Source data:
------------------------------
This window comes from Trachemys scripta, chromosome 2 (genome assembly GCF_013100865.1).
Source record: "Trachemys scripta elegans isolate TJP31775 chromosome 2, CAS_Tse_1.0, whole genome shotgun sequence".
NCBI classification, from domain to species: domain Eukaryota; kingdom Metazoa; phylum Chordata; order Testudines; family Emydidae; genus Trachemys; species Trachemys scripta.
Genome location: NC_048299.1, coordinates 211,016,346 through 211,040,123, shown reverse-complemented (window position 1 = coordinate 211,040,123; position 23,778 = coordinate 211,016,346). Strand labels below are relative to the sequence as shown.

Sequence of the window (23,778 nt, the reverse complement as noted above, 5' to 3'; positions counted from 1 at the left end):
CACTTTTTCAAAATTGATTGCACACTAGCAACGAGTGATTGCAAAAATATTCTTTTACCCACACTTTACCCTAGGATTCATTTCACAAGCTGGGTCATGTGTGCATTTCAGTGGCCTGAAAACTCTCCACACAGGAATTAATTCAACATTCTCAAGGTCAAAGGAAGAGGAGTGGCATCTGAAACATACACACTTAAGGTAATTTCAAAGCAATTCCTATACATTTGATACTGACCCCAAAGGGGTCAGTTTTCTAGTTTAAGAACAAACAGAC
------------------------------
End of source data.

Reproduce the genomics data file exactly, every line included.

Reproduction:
This window comes from Trachemys scripta, chromosome 2 (genome assembly GCF_013100865.1).
Source record: "Trachemys scripta elegans isolate TJP31775 chromosome 2, CAS_Tse_1.0, whole genome shotgun sequence".
NCBI classification, from domain to species: domain Eukaryota; kingdom Metazoa; phylum Chordata; order Testudines; family Emydidae; genus Trachemys; species Trachemys scripta.
Genome location: NC_048299.1, coordinates 211,016,346 through 211,040,123, shown reverse-complemented (window position 1 = coordinate 211,040,123; position 23,778 = coordinate 211,016,346). Strand labels below are relative to the sequence as shown.

Sequence of the window (23,778 nt, the reverse complement as noted above, 5' to 3'; positions counted from 1 at the left end):
CACTTTTTCAAAATTGATTGCACACTAGCAACGAGTGATTGCAAAAATATTCTTTTACCCACACTTTACCCTAGGATTCATTTCACAAGCTGGGTCATGTGTGCATTTCAGTGGCCTGAAAACTCTCCACACAGGAATTAATTCAACATTCTCAAGGTCAAAGGAAGAGGAGTGGCATCTGAAACATACACACTTAAGGTAATTTCAAAGCAATTCCTATACATTTGATACTGACCCCAAAGGGGTCAGTTTTCTAGTTTAAGAACAAACAGAC